[Mac OS X TeX] OzTeX 5.0b7 -- yet another teTeX/gs shell :)

Andrew Trevorrow andrew at trevorrow.com
Sun Jan 20 19:44:03 EST 2002

All you OzTeX deserters (yes, I know who you are :)) might like to
try the latest beta release:

   ftp://ftp.trevorrow.com/beta/oztex5b7.sit  (1.2Mb)

If OzTeX is running on OS X then it can call arbitrary Unix commands
and display the output in the OzTeX window.  This means you can run
all your favorite teTeX and Ghostscript programs from within OzTeX.
If you've been using TeXShop/TeXShell/TeXPalette please try the new
OzTeX and let me know how it compares.

To give you an idea of how it works, here are some extracts from
the "Calling Unix" file included in the above archive:

Unix commands can be added to the Tools menu by using a new type
of entry in the extra_tools list in your Local config file.
These examples show how to call teTeX and Ghostscript programs:

   extra_tools = |
   "unix,pdftex -fmt=pdflatex -int=nonstopmode %f,pdflatex,tex" |
   "unix,pdftex -fmt=pdftex -int=nonstopmode %f,pdftex,tex" |
   "unix,latex -int=nonstopmode %f,latex,tex" |
   "unix,tex -int=nonstopmode %f,tex,tex" |
   "unix,bibtex %b,bibtex,tex,aux" |
   "unix,perl -pi -e 's/\r/\n/g' %f; makeindex %f,makeindex,tex,idx" |
   "unix,ps2pdf -sPAPERSIZE=a4 %f,ps2pdf,ps" |
   "unix,~/bin/tex2pdf.sh %f,TeX-to-PDF,tex" -- $c

OzTeX automatically changes the current working directory to the
location of the input file before calling the Unix command.
It also substitutes %f with the input file name and %b with the
input file's base name; eg. foo if foo.tex is the input file.
Other rarely needed substitutions are %% = % and %c = comma.

Note that bibtex requires a base name.  Most programs should be
given a full name, especially if you want to run latex or pdflatex
on a file whose name ends in ".ltx".

Some teTeX programs, like makeindex, can only process input files
with Unix line endings, so to run these programs on Mac files you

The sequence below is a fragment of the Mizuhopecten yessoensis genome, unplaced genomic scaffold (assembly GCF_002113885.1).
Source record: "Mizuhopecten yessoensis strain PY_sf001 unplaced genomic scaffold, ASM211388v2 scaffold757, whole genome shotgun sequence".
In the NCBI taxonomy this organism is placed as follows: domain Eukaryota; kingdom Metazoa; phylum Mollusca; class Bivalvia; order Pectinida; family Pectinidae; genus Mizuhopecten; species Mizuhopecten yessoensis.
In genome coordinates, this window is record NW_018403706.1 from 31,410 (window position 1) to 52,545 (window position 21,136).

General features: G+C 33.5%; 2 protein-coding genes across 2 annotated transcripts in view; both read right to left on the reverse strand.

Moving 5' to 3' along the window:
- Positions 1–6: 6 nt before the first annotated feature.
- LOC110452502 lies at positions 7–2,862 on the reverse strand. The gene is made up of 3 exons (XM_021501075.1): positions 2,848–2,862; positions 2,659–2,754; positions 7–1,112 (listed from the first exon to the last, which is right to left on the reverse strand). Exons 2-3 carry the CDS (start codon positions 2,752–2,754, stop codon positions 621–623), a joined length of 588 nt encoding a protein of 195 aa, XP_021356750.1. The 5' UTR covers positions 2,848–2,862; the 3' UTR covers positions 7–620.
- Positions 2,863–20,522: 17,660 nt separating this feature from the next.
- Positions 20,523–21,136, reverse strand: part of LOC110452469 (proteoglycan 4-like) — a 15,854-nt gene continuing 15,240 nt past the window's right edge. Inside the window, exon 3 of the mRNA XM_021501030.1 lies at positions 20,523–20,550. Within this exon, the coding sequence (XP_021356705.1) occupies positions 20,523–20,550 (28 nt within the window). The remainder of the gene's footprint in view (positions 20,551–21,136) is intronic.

can use Perl to translate the line endings, as in the above example.

If you want to do lots of commands in one step then just write a
shell script and call that.  The TeX-to-PDF item in the above
example runs a script containing these commands:

   #!/bin/sh -e
   basename=${1%.*}            # strip off any extension
   tex -int=nonstopmode $1
   dvips -Ppdf -o $basename.ps $basename.dvi
   ps2pdf -sPAPERSIZE=a4 $basename.ps
   open -a "Acrobat Reader 5.0" $basename.pdf

Don't forget you can assign command keys to your new menu items.
For example, to assign command-9 to the TeX-to-PDF item:

   command_keys = $c Tools,TeX-to-PDF,9

Some more tips...

The default shell invoked by OzTeX is tcsh.  Before executing your
command, tcsh will automatically execute the commands in ~/.tcshrc
or ~/.cshrc if either file exists.  If you'd prefer to use another
shell for some reason then put something like "unix_shell = zsh" in
your Local file (in this case ~/.zshenv is automatically executed).
If a simple name like zsh is specified then it must exist in /bin.
If the shell you want to use is somewhere else then specify the
full path; eg. "unix_shell = /usr/local/bin/bash".

Before calling a Unix command, OzTeX sets PATH to the directories
specified by the unix_path parameter.  The default setting assumes
you used Gerben Wierda's teTeX installer.  If you have a different
version of teTeX then you'll probably need to set unix_path to the
value returned by typing "echo $PATH" in Terminal.


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